be able to make some headway,” he said. League owners are seeking major changes to the current CBA that expires June 30. Deputy commissioner Adam Silver said the league has told the union that owners project leaguewide losses of about $340-350 million this season. Billy Hunter, the executive director of the players association, has said the league’s stance could lead to a work stoppage. Evans wouldn’t rate the odds of a lockout. “We don’t want to encourage a lockout at all,” he said. Evans said some teams’ finances have been hurt by bad decisions. “What we do believe is with the current system in place there’s enough restraints within the system that they can police themselves,” Evans said. “The system has proven to work that we have in place. Hypothetically, if a GM has approved a bad contract, yes it’s going to reflect poorly on your franchise.” Evans and Hawks teammate Etan Thomas both distributed turkeys Tuesday as part a campaign sponsored by the NBA Players Association. During the campaign, players will distribute turkeys to more than 8,000 families in NBA cities.

excited to be seeing a familiar face Wednesday night. Northern Iowa’s diving team is under the direction of new coach Lori Meierbachtol. “She was actually my high school diver,” Warrick said. “I think she’s going to do a great job there.” Northern Iowa is young in the diving pool, but Warrick said his divers still have to be as prepared as if they were facing an experienced diving team. He’s also not worried about any lack of effort. “I don’t see any signs of slowing down,” Warrick said. “They’ve been mentally tough.” Warrick said he’s challenged his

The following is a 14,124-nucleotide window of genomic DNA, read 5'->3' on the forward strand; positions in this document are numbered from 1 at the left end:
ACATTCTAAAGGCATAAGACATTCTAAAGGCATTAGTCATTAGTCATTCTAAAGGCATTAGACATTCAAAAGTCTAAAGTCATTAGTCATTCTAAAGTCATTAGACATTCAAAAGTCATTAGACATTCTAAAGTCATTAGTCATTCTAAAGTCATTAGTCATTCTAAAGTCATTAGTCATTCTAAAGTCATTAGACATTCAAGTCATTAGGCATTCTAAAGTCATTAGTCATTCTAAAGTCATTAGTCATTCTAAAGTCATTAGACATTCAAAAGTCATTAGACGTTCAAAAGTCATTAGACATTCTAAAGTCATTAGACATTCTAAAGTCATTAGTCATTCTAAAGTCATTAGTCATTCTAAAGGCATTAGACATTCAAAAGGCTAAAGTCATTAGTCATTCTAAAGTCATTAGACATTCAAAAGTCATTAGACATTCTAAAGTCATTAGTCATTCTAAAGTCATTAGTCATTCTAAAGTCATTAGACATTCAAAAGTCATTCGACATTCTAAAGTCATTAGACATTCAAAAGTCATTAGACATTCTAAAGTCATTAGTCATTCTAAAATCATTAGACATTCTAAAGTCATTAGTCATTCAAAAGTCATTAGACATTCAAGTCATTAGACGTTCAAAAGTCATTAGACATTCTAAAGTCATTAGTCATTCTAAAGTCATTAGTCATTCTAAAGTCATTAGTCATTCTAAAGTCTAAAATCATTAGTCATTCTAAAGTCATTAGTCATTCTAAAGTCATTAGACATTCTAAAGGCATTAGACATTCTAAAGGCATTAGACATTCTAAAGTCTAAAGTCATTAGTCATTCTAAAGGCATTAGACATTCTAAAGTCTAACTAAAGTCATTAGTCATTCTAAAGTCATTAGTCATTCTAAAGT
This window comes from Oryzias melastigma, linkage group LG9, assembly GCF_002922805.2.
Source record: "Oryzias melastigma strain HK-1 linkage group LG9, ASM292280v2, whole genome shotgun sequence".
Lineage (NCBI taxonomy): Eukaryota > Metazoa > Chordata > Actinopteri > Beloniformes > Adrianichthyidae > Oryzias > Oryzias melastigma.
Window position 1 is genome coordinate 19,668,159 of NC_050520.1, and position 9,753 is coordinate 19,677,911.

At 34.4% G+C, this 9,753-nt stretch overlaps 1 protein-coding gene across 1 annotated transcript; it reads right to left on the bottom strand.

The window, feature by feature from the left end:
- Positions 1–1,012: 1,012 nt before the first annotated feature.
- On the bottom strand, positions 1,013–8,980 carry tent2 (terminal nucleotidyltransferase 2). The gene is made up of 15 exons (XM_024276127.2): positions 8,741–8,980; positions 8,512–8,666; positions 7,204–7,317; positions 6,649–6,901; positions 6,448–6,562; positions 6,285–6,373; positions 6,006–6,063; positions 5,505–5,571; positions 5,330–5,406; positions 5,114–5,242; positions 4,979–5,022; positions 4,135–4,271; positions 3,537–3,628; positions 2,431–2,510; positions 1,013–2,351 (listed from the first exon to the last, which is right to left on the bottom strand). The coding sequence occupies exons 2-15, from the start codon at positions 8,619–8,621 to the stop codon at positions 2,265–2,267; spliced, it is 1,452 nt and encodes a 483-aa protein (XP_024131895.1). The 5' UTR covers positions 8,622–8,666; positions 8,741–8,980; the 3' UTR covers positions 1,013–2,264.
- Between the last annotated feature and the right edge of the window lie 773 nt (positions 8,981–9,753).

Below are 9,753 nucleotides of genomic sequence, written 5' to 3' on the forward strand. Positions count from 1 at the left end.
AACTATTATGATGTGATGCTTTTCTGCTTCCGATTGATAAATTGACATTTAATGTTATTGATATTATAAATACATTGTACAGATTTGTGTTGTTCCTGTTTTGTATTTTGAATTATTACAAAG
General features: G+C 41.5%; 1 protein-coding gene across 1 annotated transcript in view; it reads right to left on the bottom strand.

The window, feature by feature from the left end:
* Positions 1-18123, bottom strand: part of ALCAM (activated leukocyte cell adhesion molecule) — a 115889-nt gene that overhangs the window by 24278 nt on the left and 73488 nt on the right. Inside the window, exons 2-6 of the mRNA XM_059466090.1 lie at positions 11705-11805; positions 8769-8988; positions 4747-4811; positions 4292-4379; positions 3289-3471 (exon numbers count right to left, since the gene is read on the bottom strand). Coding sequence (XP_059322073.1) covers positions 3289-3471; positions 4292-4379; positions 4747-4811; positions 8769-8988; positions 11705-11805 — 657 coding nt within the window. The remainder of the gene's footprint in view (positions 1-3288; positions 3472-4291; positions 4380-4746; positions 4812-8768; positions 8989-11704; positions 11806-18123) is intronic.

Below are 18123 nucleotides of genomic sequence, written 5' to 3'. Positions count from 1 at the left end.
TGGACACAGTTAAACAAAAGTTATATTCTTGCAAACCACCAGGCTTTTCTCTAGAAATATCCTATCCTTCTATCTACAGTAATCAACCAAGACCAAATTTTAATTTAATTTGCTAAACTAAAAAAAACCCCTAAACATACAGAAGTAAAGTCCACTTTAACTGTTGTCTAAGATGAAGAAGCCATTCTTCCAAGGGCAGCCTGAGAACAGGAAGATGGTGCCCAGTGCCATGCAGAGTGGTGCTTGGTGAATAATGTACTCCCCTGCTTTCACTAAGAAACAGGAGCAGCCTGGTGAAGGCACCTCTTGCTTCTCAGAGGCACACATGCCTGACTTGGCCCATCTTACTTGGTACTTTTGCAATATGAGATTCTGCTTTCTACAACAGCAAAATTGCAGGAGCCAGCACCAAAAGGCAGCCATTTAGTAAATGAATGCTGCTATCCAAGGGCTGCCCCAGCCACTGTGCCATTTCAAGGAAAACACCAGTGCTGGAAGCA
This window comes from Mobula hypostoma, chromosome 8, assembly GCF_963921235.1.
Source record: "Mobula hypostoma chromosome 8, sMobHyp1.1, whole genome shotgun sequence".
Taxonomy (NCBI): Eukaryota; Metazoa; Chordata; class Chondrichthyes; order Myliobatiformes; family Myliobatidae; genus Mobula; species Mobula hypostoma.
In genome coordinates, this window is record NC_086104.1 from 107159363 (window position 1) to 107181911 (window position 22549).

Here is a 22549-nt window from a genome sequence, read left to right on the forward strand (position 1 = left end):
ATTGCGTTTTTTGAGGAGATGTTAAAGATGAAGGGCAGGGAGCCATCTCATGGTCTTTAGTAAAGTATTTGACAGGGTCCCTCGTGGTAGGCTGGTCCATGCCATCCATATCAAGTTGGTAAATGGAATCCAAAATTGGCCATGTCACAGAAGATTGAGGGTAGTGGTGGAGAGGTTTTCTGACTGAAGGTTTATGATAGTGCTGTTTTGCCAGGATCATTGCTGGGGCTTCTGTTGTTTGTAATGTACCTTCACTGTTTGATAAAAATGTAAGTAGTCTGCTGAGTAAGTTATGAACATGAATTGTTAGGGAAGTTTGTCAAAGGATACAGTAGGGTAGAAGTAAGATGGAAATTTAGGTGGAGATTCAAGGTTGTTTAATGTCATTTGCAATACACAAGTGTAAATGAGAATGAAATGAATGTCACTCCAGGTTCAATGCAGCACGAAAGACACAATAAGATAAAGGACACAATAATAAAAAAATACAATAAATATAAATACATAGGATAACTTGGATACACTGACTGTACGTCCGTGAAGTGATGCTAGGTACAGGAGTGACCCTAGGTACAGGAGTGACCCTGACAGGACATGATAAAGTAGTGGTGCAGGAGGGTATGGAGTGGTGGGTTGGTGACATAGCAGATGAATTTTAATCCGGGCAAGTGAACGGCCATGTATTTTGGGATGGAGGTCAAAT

Mass has started in every NCAA tournament match for the Cyclones since 2007 and sees that, despite the pair of regular season losses to unranked opponents, this team has just as much potential in the NCAA tournament as the last three squads. “I think we have a lot of potential, and I think [compared to] the last three years we look the same with the opportunity we have to make it far in the tournament,” Mass said. “We

divers to behave the way they want to feel and the feelings will fall into place. This year there has been one word that comes up with Warrick and his diving team: consistency. He stressed that the Cyclones have to continue to fine tune to nail that consistency. “In the end, it comes down to consistency,” Warrick said. For a diver that means being constant with the things they can control like their posture, for example. Wednesday’s meet begins at 6 p.m. at Beyer Hall Pool. Admission is free.

definitely just have to win the rest of our games and stay focused and realize that we have a chance to make it far in the tournament.” With a pair of AllAmericans in Mass and senior outside hitter Victoria Henson, Johnson-Lynch said that with that experience, she thinks this team is ready for the NCAA tournament, which begins in 22 days. Of their five remaining

Tuesday, Colorado released coach Dan Hawkins from his coaching duties after five years leading the program. The Buffaloes were 19-38 under Hawkins, who was hired in December of 2005. The release of the Buffaloes’ coach means that former assistant coach Brian Cabral will act as the interim head coach through the end of the season. Several of the ISU seniors were in a situation similar to Colorado’s in 2006 when former ISU coach Dan McCarney coached the season’s final two games, knowing he was likely done as the coach at the end of the season. “They’re going to be thinking, ‘Let’s do it for us, let’s do it for

the team,’” said ISU quarterback Austen Arnaud, a redshirted freshman during McCarney’s final season. Arnaud “They’ll want to go out on top and they’re going to play really hard on Saturday.” Iowa State beat Missouri 21-16 in McCarney’s final game as the ISU coach, something that the players remaining from that team said makes Colorado dangerous Saturday. “There’s no throwing it in,” Arnaud said. “Those guys are going to play harder than they ever played this year.